Face to Face: Preserving our common past
Every photograph, document, and artifact at the Delta Museum and Archives tells a story. For acting executive director Gabrielle Martin, the responsibility of collecting, protecting, and sharing these stories is one she takes very seriously.
“People entrust us with their history, with their memories,” she says. “It’s a big responsibility to preserve it and to pass it on to future generations.”
With the departure of executive director Mark Sakai in December, Martin has taken over the head of the Delta Museum and Archives. Originally hailing from New Zealand, by way of Australia, Martin’s background is in fine arts and non-profit administration, and her deep appreciation for local history is obvious.
The museum spans Delta’s history from the Musqueam and Tsawwassen First Nations to European and Asian settlement, to the transformation from farming and fishing village to modern commuter suburb.
“It’s not just about who settled here, but what brought them here, why did they come, what did they contribute and pass on,” says Martin. Creating a bridge to the past prevents the lessons of the past from being forgotten.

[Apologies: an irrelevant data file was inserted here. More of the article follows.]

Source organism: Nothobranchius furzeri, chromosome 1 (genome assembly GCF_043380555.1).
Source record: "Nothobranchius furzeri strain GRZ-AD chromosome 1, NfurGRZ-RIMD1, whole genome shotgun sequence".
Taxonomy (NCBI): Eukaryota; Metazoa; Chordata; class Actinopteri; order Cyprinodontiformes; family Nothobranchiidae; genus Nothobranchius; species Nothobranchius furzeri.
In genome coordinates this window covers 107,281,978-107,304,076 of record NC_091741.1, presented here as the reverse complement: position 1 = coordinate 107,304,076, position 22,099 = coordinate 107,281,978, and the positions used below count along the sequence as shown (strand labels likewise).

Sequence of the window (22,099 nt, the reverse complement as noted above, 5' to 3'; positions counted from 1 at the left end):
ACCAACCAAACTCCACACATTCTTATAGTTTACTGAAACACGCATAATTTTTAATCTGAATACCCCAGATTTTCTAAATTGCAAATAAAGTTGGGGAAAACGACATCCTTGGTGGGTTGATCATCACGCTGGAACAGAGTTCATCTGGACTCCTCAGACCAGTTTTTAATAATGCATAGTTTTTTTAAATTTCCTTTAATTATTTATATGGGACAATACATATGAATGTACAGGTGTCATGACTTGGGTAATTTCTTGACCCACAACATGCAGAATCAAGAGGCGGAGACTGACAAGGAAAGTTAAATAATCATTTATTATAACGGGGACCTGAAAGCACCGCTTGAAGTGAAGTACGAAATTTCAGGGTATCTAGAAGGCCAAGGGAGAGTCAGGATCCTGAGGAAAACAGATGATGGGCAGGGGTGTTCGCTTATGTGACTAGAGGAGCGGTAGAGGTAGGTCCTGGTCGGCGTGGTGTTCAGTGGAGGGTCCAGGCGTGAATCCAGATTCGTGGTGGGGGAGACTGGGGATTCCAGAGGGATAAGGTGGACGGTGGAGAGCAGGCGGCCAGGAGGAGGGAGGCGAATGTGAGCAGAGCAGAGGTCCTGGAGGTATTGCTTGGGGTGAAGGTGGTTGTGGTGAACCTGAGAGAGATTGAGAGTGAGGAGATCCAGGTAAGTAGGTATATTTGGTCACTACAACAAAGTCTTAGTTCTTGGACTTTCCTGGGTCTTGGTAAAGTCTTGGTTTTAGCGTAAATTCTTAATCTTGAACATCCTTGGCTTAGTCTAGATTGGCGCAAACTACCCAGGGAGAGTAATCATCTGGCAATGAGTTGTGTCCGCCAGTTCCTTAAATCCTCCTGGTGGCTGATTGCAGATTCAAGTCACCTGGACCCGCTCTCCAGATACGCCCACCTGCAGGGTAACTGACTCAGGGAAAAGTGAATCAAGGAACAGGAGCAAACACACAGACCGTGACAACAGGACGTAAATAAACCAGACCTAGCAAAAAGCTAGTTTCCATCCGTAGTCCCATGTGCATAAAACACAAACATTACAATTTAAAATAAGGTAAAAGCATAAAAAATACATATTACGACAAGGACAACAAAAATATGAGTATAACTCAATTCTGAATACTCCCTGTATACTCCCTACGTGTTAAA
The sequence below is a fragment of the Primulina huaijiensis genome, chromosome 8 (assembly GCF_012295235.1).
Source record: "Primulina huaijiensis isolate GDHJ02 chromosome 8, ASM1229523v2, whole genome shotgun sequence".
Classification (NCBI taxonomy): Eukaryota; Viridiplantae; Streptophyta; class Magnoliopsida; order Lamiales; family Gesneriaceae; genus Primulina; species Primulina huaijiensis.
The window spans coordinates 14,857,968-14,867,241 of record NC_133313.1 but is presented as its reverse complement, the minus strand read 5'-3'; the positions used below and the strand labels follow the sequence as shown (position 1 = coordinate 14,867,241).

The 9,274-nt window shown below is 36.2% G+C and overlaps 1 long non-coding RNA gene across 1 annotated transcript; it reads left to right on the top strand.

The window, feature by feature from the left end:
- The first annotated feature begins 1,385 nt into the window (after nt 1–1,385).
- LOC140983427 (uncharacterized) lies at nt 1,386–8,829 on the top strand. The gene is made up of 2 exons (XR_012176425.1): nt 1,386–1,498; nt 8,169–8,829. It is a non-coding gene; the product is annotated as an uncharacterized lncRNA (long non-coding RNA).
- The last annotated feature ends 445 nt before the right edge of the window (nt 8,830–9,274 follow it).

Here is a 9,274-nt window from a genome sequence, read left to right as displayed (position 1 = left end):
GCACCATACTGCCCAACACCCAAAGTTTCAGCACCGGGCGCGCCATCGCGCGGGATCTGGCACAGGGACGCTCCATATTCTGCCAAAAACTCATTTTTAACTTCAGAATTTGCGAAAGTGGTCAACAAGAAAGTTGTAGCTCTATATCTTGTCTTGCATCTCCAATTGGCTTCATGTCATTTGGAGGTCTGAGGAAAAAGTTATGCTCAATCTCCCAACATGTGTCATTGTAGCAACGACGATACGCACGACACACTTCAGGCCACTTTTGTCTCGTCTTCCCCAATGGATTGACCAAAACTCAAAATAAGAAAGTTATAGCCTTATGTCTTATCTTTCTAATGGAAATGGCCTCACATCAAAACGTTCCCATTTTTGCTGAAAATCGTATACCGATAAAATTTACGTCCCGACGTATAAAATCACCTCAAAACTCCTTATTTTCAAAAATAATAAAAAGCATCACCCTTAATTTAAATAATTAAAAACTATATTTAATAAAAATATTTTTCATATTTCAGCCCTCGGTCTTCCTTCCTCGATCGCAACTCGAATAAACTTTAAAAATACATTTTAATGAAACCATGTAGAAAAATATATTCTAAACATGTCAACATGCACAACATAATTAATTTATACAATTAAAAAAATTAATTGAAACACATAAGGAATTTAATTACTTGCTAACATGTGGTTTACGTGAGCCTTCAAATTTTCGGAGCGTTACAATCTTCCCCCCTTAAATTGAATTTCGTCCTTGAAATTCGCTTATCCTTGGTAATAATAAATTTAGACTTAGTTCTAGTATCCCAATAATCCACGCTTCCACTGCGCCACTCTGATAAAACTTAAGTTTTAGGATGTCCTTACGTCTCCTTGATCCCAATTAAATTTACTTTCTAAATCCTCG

“That continuity is so important.”
That’s why when residents drop off historic items, Martin says it’s important to find out what the story is behind the item, as that is where the item’s true value lies.
“We’re not really concerned with objects if they don’t have a story,” she says. “They help tell the story, not the other way around.”
The non-profit society was started in 1969 in a grassroots effort to preserve Delta’s rich history. Much of the work the Delta Museum and Archives does is educational, as staff routinely lead programs for local school children, and assist university students, researchers, people who are looking up their family history.
The Delta Museum and Archives currently operate three facilities: The Delta Museum, the Delta Archives and Edgar Dunning Reading Room, as well as an administrative annex. However, being split between three facilities doesn’t make things easy for staff, and the Delta Museum has outgrown its present site in downtown Ladner. While historic, the building has its accessibility and safety issues.
Martin hopes the coming years will bring a new direction for the society, and possibly a new facility.
“But it’s really up to the people of Delta what form, what direction [the Delta Museum and Archives] will take,” says Martin.
• B.C. Heritage Week is Feb. 18 to 24. For more information about the Delta Museum and Archives, visit www.deltamuseum.ca